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Compliance Q and A

Thursday, April 25, 2013   (0 Comments)
Posted by: Erin Thacher
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Compliance Q and A: Interest Rates for Military, RESPA Servicing Final Rule, NCUA Credit Rating Investment Rule

Interest Rate on Accounts for Members in the Military Service

Our member with a credit card account was on military active duty until recently. When the member went on active duty, the Annual Percentage Rate (APR) on the credit card account was lowered to 6%. Now that the member is no longer on active duty, does the credit union have to send the member a notice before increasing the APR on the account to the level that existed prior to active duty? 

Yes, when the Servicemember Civil Relief Act (SCRA) ceases to apply, Regulation Z Section 1026.9(c) generally requires the credit union to provide 45 days advance notice of any increase in the APR. The right to reject does not apply to rate increases, but Section 1026.55(b)(6) limits the ability of a credit union to increase the rate that applies to the existing balance on a credit card account. Paragraph (b)(6) provides that, if the SCRA requires a credit union to reduce an interest rate on an existing balance when a borrower enters military service, the rate applied to that balance when the borrower leaves military service cannot exceed the rate that applied prior to military service. In other words, borrowers may not be charged higher rates once the SCRA ceases to apply than they were before the SCRA began to apply.  


RESPA’S Servicing Rule on Forced Placed Insurance

Under the CFPB’s RESPA Servicing Final Rule, a credit union may assess a borrower a charge related to force-placed insurance when the credit union has a reasonable basis to believe the borrower has failed to maintain hazard insurance. During what time period may the borrower be responsible for payment of forced-place insurance? 

The Mortgage Servicing Final Rule requires a credit union to provide two written notices to the borrower. The first notice must be mailed or delivered at least 45 days before a borrower may be charged for forced place insurance. The second notice must be mailed or delivered at least 15 days before a charge is assessed. However, the rule doesn’t prohibit a credit union from adding force-placed insurance the instant it learns that the borrower has failed to maintain the required coverage; the credit union just can’t charge the borrower prior to the provision of the two notices and the expiration of 45 days from the date of the first notice. 

As the following text from the RESPA Commentary indicates, a credit union may purchase force-placed insurance retroactive to the first day of any time period the borrower failed to maintain the required coverage:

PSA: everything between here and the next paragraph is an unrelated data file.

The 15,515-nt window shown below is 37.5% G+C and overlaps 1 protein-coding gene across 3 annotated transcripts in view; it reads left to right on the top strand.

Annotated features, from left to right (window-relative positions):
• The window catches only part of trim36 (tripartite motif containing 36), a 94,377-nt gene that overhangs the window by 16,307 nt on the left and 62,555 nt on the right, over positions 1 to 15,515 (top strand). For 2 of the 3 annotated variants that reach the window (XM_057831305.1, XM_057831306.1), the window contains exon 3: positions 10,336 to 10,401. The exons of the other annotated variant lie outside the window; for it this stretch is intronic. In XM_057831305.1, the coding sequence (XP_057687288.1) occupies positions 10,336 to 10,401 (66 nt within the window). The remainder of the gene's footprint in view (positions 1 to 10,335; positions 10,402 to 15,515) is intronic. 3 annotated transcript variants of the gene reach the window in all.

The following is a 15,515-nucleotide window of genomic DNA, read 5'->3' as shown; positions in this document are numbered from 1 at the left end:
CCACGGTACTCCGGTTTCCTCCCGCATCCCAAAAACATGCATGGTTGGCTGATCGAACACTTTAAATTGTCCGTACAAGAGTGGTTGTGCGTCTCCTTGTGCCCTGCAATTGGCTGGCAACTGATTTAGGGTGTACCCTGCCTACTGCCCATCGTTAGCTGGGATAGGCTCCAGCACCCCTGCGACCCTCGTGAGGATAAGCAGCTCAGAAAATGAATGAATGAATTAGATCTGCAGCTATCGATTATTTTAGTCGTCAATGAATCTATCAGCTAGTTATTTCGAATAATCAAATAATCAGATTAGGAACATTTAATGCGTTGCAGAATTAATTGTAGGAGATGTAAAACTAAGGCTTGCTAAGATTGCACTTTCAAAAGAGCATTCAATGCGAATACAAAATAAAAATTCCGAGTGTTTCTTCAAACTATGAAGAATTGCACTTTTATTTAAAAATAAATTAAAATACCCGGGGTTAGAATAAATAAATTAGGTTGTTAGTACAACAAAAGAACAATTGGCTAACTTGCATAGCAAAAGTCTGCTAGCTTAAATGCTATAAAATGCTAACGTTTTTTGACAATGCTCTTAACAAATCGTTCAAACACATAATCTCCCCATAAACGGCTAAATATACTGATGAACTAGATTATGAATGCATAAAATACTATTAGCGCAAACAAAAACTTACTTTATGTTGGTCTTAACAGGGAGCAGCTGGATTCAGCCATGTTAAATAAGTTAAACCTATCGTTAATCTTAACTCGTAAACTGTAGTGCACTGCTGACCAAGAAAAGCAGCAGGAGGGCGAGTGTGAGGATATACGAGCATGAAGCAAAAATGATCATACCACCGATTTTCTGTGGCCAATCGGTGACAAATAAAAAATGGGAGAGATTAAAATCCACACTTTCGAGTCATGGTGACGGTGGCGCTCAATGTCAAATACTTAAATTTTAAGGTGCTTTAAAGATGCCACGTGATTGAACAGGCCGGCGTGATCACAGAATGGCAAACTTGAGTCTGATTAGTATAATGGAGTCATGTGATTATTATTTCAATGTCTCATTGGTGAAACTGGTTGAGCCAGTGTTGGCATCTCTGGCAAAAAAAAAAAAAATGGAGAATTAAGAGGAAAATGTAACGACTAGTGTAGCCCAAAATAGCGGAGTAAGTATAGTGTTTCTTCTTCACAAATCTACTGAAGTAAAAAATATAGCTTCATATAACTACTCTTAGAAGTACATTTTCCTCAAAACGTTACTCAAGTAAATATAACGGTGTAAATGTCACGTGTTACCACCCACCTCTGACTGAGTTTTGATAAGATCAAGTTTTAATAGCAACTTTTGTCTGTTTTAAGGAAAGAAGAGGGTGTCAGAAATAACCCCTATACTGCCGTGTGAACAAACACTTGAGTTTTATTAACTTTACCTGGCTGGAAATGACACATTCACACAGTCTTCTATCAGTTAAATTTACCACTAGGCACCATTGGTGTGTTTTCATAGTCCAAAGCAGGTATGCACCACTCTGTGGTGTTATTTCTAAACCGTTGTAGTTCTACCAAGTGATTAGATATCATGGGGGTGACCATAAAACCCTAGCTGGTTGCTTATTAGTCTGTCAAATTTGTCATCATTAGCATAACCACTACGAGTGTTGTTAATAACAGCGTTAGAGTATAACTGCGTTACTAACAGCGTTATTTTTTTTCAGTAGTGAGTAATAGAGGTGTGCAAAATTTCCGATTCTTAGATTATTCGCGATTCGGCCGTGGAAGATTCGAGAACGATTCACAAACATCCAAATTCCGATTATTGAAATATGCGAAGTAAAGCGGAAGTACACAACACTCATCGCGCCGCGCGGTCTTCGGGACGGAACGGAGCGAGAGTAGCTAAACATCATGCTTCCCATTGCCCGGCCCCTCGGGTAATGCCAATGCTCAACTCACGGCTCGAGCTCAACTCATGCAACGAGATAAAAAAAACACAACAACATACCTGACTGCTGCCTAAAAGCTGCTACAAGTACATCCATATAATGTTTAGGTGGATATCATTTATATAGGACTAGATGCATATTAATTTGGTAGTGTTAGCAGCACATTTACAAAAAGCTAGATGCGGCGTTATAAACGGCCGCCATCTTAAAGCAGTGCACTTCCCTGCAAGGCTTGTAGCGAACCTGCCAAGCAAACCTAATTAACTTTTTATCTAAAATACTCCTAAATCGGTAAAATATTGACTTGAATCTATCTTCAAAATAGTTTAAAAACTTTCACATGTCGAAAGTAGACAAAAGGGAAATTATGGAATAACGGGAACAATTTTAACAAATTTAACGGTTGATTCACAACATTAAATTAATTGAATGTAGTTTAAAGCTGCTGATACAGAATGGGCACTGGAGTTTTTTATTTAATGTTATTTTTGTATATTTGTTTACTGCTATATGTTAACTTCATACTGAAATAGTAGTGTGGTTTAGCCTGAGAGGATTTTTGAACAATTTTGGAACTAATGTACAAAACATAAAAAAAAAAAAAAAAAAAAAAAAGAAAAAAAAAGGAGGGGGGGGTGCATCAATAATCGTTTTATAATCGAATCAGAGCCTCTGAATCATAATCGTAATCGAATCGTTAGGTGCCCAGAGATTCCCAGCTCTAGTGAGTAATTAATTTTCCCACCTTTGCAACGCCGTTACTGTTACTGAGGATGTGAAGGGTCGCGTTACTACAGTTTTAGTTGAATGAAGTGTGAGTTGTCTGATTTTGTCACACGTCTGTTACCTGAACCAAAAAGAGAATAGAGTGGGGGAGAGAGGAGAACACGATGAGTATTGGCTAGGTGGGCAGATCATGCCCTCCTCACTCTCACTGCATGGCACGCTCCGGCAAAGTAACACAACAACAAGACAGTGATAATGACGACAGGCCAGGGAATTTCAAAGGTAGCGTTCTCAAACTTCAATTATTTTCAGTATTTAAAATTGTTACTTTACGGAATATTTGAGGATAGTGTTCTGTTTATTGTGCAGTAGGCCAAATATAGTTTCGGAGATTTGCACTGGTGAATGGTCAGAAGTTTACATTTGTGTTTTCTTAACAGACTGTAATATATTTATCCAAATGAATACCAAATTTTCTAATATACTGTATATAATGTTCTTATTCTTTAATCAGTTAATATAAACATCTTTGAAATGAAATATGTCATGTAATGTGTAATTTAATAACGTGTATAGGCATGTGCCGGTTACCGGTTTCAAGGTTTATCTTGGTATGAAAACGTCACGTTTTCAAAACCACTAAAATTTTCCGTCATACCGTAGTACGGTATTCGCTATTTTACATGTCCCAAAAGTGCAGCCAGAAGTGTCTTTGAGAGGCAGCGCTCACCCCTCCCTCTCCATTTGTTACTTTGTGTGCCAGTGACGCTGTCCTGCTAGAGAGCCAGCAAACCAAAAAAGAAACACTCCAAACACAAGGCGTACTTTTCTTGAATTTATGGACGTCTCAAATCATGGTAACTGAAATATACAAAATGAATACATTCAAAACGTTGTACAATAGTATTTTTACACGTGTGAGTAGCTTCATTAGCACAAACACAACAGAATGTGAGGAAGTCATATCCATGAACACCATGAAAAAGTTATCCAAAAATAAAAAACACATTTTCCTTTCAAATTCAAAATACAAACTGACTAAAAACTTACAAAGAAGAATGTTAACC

Paragraph 37(c)(1)(i).  Assessing premium charge or fee. Subject to the requirements of § 1024.37(c)(1)(i) through (iii), if not prohibited by State or other applicable law, a servicer may charge a borrower for force-placed insurance the servicer purchased, retroactive to the first day of any period of time in which the borrower did not have hazard insurance in place.   


New NCUA Investment Rule on the Use of Credit Ratings

Is my credit union still allowed to rely upon credit ratings in determining acceptable investments? Does the rule apply to federally insured state chartered credit unions?

Yes, as a factor in the new requirement that a credit union determines the "investment grade” of a security. So what’s changed? 

Credit rating agencies put a lot of questionable high ratings on investment products before the "Great Recession.” In the Dodd-Frank Act in 2010, Congress required NCUA (and the federal banking agencies) to remove all references to credit ratings in their regulations and substitute another standard. Effective June 11, 2013, NCUA substitutes "investment grade” wherever a specific credit rating appears in Section 703 of its regulations. 

This means that the credit union is required to analyze and be comfortable in concluding that the risk of default by the issuer is low and timely repayment of principal and interest is expected. The regulations suggest a list of eight factors a credit union may consider in its analysis. Although NCUA can’t rely on a credit rating, there is nothing that prohibits a credit union from using credit ratings in its analysis. 

NCUA’s Section 703 regulation on investments only applies to federal credit unions. However, if a federally insured state chartered credit union (FISCU) holds an investment not permissible for an FCU, it may be subject to special reserving on that investment. In it new regulation (Section 741.3), NCUA points out that if an FISCU relies upon a ratings-based investment permissible under state law, the FISCU should go through the same "investment grade” analysis that an FCU is now required to do.